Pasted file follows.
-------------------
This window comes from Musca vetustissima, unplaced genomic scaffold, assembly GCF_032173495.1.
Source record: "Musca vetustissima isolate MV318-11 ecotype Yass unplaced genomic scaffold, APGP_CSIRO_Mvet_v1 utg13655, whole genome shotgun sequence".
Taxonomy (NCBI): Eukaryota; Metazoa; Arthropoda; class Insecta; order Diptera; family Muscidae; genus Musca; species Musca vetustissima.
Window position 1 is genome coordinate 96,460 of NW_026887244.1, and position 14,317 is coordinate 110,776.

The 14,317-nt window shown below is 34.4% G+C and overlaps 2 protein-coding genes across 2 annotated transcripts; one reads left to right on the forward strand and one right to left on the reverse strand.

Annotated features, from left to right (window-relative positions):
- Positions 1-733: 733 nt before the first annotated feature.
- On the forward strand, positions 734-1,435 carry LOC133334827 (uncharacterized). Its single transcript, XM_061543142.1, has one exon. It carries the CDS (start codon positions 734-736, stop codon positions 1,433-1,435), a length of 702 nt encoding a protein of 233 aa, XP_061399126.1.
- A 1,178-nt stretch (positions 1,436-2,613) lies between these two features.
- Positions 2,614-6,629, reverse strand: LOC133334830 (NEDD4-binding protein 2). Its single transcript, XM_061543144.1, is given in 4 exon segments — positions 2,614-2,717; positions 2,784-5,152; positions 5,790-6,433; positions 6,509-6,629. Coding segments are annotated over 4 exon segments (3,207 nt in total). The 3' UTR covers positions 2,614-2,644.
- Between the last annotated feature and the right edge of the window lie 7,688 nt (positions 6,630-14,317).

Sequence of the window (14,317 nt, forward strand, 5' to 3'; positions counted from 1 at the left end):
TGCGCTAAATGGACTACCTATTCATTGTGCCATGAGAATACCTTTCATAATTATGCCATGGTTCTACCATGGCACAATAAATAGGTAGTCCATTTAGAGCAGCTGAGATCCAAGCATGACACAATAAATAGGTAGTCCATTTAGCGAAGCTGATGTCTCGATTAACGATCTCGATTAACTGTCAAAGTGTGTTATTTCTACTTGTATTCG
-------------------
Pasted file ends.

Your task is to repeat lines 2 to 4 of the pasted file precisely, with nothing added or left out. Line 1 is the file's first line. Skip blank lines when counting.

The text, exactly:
Source record: "Musca vetustissima isolate MV318-11 ecotype Yass unplaced genomic scaffold, APGP_CSIRO_Mvet_v1 utg13655, whole genome shotgun sequence".
Taxonomy (NCBI): Eukaryota; Metazoa; Arthropoda; class Insecta; order Diptera; family Muscidae; genus Musca; species Musca vetustissima.
Window position 1 is genome coordinate 96,460 of NW_026887244.1, and position 14,317 is coordinate 110,776.